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Business welcomes wasteful expenditure measures

23 October 2013 - 21:08 By Sapa
Neren Rau
Neren Rau

Business organisations welcomed the measures to deal with wasteful expenditure in government mentioned in Finance Minister Pravin Gordhan’s medium-term budget on Wednesday.

The SA Chamber of Commerce and Industry (Sacci) said it hoped this austerity trend would extend beyond office policies, and be reflected in fiscal policy as a whole.

“This is definitely a step in the right direction and follows the lengthy public outcry over wasteful expenditure by senior government officials,” said CEO Neren Rau.

While Grant Thornton said the measures were encouraging, the context of the medium-term budget was clearly a pre-election one.   It focused on the common question of what was corruption and where was money being wasted, said Grant Thornton tax partner AJ Jansen van Nieuwenhuizen.

“This is a very politically targeted budget, with initiatives announced that will resonate with the larger voting public.”  Business Unity SA said dealing with government spending and public debt management created an improved fiscal basis for the future.

On Wednesday, Gordhan announced that the government planned to slash perks for all officials from ministers to mayors. It hoped to save more than R2 billion in the process.

He said the new rules would apply from December 1, in all spheres of government, and would spell an end to million-rand cars, lavish trips, and luxury home improvements for Cabinet ministers.

Some organisations welcomed Gordhan’s comments about government debt and the commitment to reduce the fiscal deficit.

Rau said Sacci believed much work was still needed to present South Africa as an investor-friendly destination.

“Fundamentally, the fiscal deficit can only decrease if government spending is cut in a big way, which implies that the commitment to financial stability and sustainable fiscal policy must be reflected throughout the MTBPS.”  Sanlam Investment Management economist Arthur Kamp said the lower projection for the consolidated budget deficit reflected accounting changes, which were line with the IMF Government Finance Statistics Manual of 2001.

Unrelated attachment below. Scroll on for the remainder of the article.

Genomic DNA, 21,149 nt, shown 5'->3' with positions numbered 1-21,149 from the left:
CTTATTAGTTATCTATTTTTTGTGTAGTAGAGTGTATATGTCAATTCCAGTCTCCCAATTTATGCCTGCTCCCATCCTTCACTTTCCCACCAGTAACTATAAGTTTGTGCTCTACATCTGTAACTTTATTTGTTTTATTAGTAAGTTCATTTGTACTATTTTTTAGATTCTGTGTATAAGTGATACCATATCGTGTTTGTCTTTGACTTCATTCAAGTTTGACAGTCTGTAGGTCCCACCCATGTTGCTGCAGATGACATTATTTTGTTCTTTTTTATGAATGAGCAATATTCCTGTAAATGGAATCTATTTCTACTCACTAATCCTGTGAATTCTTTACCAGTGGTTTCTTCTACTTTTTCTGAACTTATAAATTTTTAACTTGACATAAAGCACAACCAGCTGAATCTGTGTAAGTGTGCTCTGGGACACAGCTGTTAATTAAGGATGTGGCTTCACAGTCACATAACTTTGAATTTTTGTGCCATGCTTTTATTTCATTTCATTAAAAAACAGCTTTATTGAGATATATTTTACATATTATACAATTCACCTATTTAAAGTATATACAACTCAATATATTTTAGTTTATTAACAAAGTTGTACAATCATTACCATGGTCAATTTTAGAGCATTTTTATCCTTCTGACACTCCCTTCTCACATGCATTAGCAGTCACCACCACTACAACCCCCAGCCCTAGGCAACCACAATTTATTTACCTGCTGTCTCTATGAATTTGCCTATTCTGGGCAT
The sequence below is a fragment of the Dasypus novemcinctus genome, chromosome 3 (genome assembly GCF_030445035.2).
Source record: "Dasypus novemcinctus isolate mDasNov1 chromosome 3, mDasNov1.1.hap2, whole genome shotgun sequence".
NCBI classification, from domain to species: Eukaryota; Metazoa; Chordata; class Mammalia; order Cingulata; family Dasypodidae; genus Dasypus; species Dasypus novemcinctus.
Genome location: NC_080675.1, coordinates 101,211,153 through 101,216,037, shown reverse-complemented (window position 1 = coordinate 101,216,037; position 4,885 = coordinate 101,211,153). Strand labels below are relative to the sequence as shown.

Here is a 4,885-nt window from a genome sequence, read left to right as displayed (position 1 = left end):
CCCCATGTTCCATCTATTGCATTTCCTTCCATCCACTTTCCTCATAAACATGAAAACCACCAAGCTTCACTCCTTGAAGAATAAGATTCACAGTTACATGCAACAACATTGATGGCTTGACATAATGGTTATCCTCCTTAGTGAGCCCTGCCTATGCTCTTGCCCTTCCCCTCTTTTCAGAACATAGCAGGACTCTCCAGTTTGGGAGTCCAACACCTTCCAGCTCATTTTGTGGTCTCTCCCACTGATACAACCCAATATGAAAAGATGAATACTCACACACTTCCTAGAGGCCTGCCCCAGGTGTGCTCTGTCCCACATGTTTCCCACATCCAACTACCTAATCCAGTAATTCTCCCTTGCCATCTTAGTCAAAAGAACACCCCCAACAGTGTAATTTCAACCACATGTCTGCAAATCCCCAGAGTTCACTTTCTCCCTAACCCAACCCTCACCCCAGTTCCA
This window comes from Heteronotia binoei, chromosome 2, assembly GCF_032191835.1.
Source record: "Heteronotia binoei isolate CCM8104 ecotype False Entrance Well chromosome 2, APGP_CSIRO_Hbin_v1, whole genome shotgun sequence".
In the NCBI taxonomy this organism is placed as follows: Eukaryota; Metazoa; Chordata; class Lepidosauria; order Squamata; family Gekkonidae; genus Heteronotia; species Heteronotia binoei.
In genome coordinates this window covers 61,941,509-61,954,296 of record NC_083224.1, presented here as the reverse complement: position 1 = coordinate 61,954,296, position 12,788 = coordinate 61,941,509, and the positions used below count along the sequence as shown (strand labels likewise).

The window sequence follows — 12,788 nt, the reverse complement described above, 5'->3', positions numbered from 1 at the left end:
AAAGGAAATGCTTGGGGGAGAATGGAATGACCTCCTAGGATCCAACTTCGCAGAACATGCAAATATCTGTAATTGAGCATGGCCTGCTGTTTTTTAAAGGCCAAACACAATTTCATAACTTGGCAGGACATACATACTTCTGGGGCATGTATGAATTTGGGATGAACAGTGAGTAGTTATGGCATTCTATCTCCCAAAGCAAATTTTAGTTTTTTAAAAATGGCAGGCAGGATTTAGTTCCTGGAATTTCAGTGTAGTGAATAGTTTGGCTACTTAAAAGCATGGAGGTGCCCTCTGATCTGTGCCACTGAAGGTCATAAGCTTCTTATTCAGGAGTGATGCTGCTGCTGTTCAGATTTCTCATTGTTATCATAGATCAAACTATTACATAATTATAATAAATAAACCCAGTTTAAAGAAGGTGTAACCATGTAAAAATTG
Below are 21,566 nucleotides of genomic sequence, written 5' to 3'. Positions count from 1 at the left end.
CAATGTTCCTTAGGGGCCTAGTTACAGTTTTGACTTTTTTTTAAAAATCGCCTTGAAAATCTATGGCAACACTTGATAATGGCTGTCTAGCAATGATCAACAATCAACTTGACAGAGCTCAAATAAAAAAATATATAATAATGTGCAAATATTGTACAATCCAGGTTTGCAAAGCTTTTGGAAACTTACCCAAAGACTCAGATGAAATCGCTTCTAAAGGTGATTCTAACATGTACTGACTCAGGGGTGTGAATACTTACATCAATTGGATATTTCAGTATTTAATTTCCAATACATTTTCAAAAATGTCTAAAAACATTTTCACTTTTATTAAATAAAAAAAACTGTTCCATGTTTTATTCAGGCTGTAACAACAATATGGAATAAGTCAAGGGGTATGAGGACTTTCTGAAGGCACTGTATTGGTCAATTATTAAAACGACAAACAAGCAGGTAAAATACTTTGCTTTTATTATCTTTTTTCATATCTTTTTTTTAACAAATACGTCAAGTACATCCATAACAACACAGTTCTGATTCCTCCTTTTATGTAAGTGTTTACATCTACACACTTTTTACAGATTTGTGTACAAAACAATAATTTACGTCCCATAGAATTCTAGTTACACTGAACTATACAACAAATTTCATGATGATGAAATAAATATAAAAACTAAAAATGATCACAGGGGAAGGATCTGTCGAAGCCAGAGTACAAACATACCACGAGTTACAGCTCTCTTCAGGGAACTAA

He said growth disappointment had been a problem for the Treasury. Its revised real gross domestic product forecast of around 3% to 3.5% over the next three years was significantly lower than in previous years, but was still reasonable.

As a result, the deficit was expected to narrow at a slower pace over the medium-term.

Busa’s special adviser Prof Raymond Parsons said the organisation was concerned that the already sluggish growth rate of 2.1% was expected to rise to only 3.5% by 2016. This was inadequate to reduce unemployment, inequality, and poverty.

Trade union Solidarity said the medium-term budget was based on an unsustainable model of deficit spending, mounting government debt and onerous taxation.

Solidarity Research Institute senior economics researcher Piet le Roux pointed to the fragility of the country’s national debt situation.   He said government debt had been rising over the past 10 years, particularly in the past four years.

It now totalled R1.6 trillion, which did not include direct government debt guaranteed for organisations like SA National Roads Agency Limited, Transnet, SA Airways and Eskom.

“While the current environment of unusually low interest rates means that the government debt service cost, as a percentage of government revenue, is currently only 10%, there is in fact a significant risk in the event of any normalisation of interest rates,” he said.